Re: Re: Don't Spread Misery

It’s very simple: people in their private lives and in their personal time can say whatever they want. When you’re at work, tho, you’re expected to do work. Your employer can tell you what to say as a condition of employment. It’s not a free speech issue; it’s a matter of business survival.

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Stephen T. Stone (profile) says:

Re: Re: Re:

When you’re at work, tho, you’re expected to do work.

What if, as a part of work, someone talks about a situation like the Basecamp situation with the “funny names” — would that discussion be “political” because it might bring up race, or would that discussion be “political” because it calls attention company practices that the company would prefer everyone to ignore?

Scary Devil Monastery (profile) says:

Re: Re: Re:3 Re:

"Remember that these are the same kind of trash that attack the LGBT community as being "political" simply for existing."

To be fair, in an environment where a significant proportion of the population believes that LGBTQ people are untermenschen, being LGBTQ is indeed political.

It’s one of those hypocritical newspeak concepts of the modern US conservative – they bicker endlessly about wanting the lesser people cast out of society then whine incessantly when those people try to claim their rights.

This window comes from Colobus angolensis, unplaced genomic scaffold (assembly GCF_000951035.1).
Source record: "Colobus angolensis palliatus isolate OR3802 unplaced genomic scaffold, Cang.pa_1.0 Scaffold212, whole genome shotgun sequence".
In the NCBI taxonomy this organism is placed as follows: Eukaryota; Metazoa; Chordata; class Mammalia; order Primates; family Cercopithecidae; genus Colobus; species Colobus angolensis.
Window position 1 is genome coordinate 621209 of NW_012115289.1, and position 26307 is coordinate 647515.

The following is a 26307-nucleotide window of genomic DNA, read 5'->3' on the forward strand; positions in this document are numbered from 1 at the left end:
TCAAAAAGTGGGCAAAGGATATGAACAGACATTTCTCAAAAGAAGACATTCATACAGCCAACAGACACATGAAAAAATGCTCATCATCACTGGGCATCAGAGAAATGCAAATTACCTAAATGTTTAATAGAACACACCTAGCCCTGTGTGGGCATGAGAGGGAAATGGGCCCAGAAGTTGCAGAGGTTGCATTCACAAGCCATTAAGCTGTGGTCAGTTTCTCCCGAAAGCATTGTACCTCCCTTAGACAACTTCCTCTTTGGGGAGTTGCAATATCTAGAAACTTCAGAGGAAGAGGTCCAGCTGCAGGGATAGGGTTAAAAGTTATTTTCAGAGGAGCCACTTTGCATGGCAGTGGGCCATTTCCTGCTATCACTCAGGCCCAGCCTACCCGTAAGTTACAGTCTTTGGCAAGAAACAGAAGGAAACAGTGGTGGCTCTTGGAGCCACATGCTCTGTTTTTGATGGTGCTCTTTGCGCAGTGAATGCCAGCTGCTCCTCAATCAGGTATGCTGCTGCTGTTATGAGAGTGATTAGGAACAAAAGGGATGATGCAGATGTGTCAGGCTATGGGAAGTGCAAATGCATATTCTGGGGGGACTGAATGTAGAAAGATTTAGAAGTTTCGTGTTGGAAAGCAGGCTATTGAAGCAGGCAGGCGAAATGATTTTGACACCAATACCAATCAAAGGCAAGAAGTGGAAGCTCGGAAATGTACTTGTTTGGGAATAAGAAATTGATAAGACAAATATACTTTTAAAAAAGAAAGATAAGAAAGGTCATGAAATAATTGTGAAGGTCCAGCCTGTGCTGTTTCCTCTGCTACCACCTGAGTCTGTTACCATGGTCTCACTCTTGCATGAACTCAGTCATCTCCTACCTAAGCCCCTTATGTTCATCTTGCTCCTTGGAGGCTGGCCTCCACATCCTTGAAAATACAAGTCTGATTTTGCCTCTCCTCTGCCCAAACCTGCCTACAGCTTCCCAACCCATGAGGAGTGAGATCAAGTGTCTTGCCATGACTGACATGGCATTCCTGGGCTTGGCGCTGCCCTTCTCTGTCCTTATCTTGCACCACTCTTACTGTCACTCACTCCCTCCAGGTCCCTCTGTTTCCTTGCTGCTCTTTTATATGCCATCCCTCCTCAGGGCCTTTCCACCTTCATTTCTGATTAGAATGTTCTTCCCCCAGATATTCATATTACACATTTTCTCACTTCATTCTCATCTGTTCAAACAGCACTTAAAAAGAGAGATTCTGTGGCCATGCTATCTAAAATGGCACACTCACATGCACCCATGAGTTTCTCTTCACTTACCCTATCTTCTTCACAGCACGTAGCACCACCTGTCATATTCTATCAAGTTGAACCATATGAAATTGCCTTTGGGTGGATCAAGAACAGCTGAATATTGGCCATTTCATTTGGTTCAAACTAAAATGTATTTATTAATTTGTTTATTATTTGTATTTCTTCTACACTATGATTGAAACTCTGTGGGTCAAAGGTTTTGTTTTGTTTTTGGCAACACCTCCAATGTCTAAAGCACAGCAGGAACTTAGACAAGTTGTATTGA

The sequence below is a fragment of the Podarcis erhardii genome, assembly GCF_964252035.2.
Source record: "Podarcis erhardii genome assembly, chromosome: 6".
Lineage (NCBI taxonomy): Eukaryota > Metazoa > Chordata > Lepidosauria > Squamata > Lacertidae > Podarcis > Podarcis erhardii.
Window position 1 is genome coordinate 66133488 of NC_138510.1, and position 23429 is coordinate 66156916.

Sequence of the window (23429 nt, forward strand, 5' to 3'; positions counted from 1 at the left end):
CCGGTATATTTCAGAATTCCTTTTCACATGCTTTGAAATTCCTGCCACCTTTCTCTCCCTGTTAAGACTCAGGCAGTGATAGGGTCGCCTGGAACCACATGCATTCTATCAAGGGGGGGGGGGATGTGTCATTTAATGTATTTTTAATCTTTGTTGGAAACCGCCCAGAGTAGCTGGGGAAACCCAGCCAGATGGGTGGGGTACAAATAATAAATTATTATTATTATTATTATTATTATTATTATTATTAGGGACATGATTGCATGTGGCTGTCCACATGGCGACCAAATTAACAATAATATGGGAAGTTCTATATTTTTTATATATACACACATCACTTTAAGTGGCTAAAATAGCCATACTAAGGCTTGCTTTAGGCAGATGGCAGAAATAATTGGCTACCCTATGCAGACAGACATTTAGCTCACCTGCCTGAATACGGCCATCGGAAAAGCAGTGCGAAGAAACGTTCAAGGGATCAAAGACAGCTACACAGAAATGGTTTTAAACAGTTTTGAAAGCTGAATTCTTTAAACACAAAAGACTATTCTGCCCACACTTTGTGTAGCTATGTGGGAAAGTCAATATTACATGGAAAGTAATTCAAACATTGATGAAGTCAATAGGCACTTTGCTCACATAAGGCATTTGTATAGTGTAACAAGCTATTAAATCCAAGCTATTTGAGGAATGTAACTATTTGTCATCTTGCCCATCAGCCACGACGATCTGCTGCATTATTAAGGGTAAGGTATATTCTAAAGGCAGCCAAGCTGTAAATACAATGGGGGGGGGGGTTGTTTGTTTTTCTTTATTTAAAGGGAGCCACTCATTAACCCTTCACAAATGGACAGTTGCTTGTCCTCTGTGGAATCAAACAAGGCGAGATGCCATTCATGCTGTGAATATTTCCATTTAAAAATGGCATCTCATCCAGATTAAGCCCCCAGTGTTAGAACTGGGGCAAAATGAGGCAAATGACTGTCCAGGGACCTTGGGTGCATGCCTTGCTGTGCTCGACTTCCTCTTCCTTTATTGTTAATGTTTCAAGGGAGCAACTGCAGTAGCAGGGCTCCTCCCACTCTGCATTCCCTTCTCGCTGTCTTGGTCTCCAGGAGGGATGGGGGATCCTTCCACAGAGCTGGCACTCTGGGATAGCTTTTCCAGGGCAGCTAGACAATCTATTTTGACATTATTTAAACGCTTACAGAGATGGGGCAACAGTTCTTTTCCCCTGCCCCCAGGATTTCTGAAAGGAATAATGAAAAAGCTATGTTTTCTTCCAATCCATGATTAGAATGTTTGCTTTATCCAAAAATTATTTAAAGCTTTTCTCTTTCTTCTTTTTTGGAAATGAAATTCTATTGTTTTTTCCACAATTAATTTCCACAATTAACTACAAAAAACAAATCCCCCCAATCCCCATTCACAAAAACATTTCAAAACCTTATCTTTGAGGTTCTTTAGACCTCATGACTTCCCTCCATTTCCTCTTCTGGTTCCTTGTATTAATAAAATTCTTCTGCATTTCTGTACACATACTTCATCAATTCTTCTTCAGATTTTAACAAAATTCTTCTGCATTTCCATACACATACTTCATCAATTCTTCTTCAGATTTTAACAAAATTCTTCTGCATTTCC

It’s why anyone who believes in equal rights is an enemy to the entitled snowflakes of the trailer trash alt-right. To them it’s personally offensive to be told they don’t actually have someone lower than them on the totem pole to spit on.

Scary Devil Monastery (profile) says:

Re: Don't Spread Misery

"If SJWs are constantly making everything political…"

In a country suffering the problems with racism, misogyny and intolerance the US is suffering from, everything is political.

"Let the woke mob angst over the latest microaggression on their personal accounts and time…"

Microaggressions are no doubt inflated in importance in the US where everyone has become incredibly thin-skinned…but Koby, we all know by now that you aren’t lambasting platforms for throwing out people who dared to doubt the benefits of cale or the sanctity of preferred pronouns.

Your definition of "microaggression" is that platforms are being too "thin-skinned" when it comes to evicting your Proud Boy and neo-nazi friends. That’s become pretty clear from all your previous arguments so as a source of revelations your well has been pretty thoroughly poisoned.

bshock says:

It has been argued that the political system each of us lives under is most attributable to where we spend our time. In other words, if we spend significant amount of our time at work, the work environment constitutes our primary political system. Considering that our work environments are usually rigid hierarchies ruled by one or more people, most of us are probably spending our lives in hegemonies or dictatorships.